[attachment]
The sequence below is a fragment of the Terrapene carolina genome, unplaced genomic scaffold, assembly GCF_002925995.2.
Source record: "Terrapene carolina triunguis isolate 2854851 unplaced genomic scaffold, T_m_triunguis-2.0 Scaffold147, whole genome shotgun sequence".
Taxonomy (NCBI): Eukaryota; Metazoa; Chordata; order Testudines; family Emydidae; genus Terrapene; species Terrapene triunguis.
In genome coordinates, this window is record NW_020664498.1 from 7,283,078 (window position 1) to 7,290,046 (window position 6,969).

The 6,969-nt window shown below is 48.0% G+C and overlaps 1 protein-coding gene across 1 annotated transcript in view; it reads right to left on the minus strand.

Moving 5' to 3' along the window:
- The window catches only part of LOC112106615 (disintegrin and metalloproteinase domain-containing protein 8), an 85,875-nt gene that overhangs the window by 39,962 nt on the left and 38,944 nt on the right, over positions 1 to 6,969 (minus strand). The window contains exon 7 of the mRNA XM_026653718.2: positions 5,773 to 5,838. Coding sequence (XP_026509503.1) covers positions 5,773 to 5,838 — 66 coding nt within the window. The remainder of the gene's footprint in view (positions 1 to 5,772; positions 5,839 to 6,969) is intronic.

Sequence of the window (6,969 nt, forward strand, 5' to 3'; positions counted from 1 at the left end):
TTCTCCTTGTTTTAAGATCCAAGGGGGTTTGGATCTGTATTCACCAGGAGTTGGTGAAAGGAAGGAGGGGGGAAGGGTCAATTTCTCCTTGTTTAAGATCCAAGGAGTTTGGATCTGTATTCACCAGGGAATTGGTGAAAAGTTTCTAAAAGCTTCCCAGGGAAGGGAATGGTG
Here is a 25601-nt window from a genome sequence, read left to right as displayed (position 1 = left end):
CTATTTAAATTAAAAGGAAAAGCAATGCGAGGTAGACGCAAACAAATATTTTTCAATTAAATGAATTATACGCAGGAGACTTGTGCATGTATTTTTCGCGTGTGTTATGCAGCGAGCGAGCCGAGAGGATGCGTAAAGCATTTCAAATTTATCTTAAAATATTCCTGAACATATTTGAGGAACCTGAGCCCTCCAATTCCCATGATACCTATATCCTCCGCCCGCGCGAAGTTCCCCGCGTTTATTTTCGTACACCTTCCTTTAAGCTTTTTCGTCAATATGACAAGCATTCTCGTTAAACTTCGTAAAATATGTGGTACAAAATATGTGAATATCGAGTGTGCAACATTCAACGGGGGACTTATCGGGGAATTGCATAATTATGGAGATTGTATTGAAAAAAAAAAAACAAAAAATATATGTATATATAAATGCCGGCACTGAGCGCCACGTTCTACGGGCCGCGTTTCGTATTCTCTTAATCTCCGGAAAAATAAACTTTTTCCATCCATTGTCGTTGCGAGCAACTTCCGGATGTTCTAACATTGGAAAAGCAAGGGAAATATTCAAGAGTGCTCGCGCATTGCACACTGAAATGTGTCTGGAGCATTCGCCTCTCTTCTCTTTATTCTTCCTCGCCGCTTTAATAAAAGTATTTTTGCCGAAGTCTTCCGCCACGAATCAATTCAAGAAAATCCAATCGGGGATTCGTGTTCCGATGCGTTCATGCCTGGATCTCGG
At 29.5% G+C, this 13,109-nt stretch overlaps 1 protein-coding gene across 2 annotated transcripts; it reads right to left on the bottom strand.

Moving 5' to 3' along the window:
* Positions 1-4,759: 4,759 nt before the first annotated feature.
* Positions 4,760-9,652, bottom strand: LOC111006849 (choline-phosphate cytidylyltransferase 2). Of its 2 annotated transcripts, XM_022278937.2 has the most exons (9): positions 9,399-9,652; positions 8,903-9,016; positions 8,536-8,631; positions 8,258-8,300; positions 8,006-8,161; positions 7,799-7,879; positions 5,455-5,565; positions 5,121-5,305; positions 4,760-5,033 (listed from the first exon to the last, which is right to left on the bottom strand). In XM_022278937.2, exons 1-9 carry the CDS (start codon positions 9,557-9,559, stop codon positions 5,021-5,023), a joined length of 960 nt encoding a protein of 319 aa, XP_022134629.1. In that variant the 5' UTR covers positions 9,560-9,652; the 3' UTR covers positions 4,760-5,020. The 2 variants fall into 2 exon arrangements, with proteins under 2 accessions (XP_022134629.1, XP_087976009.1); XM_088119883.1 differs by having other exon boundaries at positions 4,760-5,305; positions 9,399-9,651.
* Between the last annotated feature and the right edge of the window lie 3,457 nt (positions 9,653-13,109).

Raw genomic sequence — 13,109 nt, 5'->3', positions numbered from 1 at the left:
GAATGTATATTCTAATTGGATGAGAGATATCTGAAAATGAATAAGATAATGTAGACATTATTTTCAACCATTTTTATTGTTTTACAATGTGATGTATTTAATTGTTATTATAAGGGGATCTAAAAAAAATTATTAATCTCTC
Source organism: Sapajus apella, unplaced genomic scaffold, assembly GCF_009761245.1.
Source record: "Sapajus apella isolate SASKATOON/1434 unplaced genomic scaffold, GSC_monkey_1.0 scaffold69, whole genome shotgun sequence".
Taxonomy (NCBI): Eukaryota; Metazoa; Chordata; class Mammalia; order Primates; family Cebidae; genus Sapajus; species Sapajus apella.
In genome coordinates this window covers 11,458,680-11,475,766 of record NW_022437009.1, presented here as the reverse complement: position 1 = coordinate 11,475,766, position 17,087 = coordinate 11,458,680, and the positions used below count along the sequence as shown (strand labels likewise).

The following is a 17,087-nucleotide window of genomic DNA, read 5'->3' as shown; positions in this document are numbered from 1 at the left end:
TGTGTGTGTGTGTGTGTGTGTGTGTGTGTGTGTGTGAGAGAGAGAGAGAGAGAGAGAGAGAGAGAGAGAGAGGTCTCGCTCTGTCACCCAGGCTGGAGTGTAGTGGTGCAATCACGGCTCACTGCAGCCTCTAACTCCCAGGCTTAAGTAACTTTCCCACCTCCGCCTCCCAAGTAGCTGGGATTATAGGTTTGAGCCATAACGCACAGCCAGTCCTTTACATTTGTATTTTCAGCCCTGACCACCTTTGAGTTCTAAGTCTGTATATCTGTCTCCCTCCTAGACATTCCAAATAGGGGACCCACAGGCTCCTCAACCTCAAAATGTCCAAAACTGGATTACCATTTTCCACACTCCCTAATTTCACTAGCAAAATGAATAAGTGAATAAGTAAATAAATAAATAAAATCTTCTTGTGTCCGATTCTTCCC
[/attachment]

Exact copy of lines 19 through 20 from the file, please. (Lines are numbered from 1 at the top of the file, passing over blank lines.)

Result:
Source organism: Sapajus apella, unplaced genomic scaffold, assembly GCF_009761245.1.
Source record: "Sapajus apella isolate SASKATOON/1434 unplaced genomic scaffold, GSC_monkey_1.0 scaffold69, whole genome shotgun sequence".